When a black woman arrived at work at a community correctional facility, she was stunned by what she believed to be a co-worker’s “racist” decoration in their cubicle. Now, she’s just been granted $100,000 for suffering in a “racially offensive” work environment.
Employers have to be extra cautious with what they allow their workers to do and say. The actions of one employee can easily financially ruin a business, as the company may be held liable for the choices their workers make.
When a young black woman complained to her boss that a co-worker’s display offended her, they should’ve anticipated that they could possibly have a major lawsuit on their hands. Unfortunately, they never expected that their female employee would take such a devastating legal route.
Multnomah County has agreed to pay Karimah Guion-Pledgure $100,000 for racial discrimination after she complained that a co-worker was allowed to hang a Thin Blue Line flag in their cubicle in the Department of Community Justice (DJC) in support of law enforcement, The Oregonian reports. The county settled after the woman filed a $420,000 lawsuit against her employer, claiming that the county fostered a racially insensitive workplace that targeted black people.
Guion-Pledgure proclaimed in her lawsuit that the Thin Blue Line flag “demeans” and “denigrates” the Black Lives Matter movement, which she avidly supports. The flag was hung by a probation officer, who maintains that it was meant to support and honor law enforcement officers, according to Oregon Live.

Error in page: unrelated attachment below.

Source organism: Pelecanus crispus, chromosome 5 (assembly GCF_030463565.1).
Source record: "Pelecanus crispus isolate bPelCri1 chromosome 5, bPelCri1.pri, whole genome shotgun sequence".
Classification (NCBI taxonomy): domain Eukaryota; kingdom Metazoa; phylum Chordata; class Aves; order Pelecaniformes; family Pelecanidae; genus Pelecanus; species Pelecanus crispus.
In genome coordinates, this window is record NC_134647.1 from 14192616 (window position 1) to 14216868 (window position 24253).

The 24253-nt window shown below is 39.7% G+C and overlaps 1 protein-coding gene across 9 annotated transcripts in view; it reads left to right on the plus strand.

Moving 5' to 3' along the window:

Guion-Pledgure says that she and several other black employees complained to their supervisors but were disappointed when they were told that they wouldn’t require the officer to remove the flag. As such, she decided to erect her own display, creating what she calls an “equity wall,” which showcased pictures of blacks who were killed by police and the subsequent riots and protests.
A week later, Guion-Pledgure was informed by managers that all personal photos needed to be smaller than 5″ by 7″. The same day, she claims that she found two sticky notes attached to her display, telling her “Thanks a lot” and calling her a “B*tch.” She was eventually forced to take down her display.
Guion-Pledgure took legal action, claiming that she felt “unsafe” in her workplace because of alleged hostility she attracted over her display. Her lawsuit claims that the county rejected her request to develop a “safety plan” to make her feel more protected. She also claims that she suffered stress and health problems due to the display.
Although Guion-Pledgure’s lawsuit labels the banner a “Blue Lives Matter” symbol and claims that it is intended to demonize the BLM movement, the Thin Blue Line flag was created long before the BLM movement existed. The symbol has been a staple of law enforcement support since the 1950s, gaining newfound popularity in response to the violent targeting of police officers by BLM supporters.
Guion-Pledgure maintains that she is a victim of racial discrimination and that she faced “retaliation” for her own political display. She alleges that she was harassed by co-workers who disagreed with her stance and wanted her to stop complaining. Eventually, the Multnomah County Board of Commissioners upheld her claim, approving the large settlement with the stipulation that she resign from her job.
Guion-Pledgure’s complaint sets a precedent for others to complain that apolitical, non-racial displays must be removed simply because they feel “unsafe.” Sadly, this is now the standard by which we must run our businesses or face legal repercussions.